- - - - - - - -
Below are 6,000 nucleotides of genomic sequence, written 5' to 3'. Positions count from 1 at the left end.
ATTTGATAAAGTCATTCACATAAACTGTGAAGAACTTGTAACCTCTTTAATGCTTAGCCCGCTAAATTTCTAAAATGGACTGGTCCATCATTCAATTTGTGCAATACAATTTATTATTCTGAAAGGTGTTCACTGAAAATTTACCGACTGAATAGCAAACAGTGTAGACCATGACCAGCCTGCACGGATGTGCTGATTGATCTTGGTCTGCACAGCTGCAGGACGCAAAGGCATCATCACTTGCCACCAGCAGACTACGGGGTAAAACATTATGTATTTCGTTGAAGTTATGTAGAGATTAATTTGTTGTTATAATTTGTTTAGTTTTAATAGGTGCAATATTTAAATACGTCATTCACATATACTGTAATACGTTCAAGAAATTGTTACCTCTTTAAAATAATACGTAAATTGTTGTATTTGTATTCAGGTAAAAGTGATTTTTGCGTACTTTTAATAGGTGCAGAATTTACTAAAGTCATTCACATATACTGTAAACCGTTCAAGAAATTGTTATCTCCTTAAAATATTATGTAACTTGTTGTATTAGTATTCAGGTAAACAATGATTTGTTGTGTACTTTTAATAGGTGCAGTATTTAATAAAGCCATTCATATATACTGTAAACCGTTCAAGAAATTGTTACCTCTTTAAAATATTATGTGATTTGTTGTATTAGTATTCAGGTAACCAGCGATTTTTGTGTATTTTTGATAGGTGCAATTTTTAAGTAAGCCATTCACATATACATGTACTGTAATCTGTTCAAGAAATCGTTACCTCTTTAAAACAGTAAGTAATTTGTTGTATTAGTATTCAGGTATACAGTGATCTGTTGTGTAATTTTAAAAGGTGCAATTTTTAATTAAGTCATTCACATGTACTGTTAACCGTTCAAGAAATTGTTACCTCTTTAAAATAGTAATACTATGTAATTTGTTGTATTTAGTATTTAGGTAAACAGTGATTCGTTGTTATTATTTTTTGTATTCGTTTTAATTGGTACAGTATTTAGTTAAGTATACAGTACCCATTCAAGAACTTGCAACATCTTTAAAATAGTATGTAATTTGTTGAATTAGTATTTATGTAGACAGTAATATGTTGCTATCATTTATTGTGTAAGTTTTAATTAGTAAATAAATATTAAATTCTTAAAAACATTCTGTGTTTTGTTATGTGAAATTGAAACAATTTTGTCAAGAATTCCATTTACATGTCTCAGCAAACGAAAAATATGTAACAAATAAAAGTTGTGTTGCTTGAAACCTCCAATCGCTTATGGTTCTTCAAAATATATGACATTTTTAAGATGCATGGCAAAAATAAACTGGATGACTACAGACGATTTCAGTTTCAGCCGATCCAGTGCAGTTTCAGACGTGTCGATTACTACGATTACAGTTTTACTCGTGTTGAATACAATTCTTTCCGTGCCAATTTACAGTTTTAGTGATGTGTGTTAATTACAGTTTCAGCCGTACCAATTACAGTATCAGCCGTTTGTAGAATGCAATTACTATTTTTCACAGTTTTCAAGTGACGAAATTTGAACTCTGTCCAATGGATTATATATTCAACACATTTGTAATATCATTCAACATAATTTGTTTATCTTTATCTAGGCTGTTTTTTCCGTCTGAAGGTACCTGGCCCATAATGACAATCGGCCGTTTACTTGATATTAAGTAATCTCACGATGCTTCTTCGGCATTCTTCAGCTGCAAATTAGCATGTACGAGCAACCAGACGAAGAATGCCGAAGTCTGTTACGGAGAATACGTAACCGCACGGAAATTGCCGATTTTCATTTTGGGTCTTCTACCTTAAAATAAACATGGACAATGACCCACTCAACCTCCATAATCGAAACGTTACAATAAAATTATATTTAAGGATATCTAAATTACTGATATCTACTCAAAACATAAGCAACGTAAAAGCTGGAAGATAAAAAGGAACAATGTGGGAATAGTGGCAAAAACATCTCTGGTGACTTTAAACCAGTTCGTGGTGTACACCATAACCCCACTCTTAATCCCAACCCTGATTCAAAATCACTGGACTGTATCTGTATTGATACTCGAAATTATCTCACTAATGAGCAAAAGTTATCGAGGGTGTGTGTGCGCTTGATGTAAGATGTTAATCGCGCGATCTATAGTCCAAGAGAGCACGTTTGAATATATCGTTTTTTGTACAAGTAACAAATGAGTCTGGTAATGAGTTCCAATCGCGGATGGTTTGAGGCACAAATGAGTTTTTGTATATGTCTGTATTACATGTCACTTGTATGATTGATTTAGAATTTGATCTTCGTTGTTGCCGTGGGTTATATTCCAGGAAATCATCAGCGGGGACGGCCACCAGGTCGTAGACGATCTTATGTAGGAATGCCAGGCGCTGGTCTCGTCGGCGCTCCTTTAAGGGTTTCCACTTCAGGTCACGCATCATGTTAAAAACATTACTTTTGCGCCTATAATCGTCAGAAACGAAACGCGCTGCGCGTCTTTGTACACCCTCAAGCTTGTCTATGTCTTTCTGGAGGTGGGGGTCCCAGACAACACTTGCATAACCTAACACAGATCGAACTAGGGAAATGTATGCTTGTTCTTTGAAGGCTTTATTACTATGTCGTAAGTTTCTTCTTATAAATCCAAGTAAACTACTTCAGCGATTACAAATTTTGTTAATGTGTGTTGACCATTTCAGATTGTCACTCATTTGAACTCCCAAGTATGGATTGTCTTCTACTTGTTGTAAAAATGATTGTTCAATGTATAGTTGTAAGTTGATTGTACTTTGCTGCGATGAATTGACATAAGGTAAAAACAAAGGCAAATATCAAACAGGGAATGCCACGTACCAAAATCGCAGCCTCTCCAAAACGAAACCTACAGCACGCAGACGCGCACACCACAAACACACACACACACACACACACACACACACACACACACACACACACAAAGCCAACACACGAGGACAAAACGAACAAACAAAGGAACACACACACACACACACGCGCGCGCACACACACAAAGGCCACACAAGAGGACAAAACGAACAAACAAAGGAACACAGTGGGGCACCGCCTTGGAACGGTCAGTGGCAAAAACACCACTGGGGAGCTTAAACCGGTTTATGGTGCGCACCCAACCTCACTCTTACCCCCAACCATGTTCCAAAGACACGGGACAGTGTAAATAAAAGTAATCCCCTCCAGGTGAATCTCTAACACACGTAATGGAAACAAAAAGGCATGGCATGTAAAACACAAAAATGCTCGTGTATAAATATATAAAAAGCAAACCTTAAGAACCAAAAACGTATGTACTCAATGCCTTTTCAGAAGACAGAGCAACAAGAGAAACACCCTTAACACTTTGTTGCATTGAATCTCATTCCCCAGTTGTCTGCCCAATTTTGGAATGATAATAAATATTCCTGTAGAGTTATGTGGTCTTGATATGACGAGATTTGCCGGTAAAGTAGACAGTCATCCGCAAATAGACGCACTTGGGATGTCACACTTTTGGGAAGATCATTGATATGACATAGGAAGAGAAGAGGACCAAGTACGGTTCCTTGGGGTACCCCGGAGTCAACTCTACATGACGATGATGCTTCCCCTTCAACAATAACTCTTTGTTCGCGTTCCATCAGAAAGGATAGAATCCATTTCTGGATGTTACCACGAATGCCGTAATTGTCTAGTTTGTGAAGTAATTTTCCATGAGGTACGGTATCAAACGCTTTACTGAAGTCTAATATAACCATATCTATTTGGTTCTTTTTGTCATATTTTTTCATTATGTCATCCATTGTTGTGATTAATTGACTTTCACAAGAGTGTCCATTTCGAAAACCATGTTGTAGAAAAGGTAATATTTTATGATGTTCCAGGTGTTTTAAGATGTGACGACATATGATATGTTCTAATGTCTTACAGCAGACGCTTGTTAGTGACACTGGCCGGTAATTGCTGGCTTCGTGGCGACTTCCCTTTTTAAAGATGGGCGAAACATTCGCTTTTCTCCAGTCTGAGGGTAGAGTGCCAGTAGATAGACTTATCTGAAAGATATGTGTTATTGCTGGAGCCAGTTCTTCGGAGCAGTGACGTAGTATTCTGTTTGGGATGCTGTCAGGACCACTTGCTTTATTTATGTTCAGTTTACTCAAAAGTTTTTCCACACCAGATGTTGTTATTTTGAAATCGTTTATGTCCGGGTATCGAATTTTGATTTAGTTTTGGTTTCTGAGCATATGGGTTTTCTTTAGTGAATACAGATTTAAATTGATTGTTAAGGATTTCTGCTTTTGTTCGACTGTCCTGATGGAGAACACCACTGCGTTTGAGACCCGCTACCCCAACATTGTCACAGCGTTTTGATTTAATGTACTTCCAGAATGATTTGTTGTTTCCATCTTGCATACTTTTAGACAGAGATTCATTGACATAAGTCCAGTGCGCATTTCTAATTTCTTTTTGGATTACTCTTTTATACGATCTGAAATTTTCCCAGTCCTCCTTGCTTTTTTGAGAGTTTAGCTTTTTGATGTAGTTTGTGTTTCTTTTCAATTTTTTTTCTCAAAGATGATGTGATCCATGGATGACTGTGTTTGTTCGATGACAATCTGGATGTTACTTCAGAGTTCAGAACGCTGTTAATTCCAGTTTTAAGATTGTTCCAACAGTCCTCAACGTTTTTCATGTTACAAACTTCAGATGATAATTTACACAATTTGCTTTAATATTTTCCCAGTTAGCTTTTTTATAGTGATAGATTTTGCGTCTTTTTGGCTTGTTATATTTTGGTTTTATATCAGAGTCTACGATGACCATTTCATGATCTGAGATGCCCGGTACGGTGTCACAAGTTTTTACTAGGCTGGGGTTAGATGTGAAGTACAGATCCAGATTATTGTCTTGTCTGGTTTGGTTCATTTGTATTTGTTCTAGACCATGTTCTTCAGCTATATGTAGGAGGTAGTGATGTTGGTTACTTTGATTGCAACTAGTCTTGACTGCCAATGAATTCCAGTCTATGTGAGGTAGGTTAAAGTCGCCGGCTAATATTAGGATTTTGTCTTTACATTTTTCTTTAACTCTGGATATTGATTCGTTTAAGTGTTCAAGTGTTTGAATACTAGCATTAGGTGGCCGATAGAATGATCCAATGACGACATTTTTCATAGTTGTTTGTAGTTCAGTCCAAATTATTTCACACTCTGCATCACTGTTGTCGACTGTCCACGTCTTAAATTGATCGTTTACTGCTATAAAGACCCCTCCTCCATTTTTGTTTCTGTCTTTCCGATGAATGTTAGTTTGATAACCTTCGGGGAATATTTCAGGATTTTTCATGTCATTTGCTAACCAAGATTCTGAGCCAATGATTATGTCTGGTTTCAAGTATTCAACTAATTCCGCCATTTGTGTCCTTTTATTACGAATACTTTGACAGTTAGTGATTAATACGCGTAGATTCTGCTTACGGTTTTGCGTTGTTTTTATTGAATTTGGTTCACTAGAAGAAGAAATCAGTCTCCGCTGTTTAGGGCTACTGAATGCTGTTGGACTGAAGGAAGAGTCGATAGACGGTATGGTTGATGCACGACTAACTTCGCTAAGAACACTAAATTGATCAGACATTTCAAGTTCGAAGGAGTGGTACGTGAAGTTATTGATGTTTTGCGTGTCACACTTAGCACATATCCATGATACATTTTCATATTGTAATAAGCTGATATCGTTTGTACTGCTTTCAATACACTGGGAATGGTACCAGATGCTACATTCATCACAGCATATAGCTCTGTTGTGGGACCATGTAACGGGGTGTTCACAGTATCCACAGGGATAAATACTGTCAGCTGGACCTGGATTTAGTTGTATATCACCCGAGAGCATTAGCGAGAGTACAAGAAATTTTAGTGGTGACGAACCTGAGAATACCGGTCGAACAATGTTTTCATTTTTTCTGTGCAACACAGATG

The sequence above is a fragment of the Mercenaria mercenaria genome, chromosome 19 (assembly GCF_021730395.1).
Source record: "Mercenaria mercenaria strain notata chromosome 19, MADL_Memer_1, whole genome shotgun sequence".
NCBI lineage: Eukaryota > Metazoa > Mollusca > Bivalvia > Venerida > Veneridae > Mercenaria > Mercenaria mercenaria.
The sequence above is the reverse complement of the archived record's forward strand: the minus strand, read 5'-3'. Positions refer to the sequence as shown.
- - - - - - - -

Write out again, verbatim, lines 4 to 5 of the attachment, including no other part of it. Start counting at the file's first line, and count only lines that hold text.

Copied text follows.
Source record: "Mercenaria mercenaria strain notata chromosome 19, MADL_Memer_1, whole genome shotgun sequence".
NCBI lineage: Eukaryota > Metazoa > Mollusca > Bivalvia > Venerida > Veneridae > Mercenaria > Mercenaria mercenaria.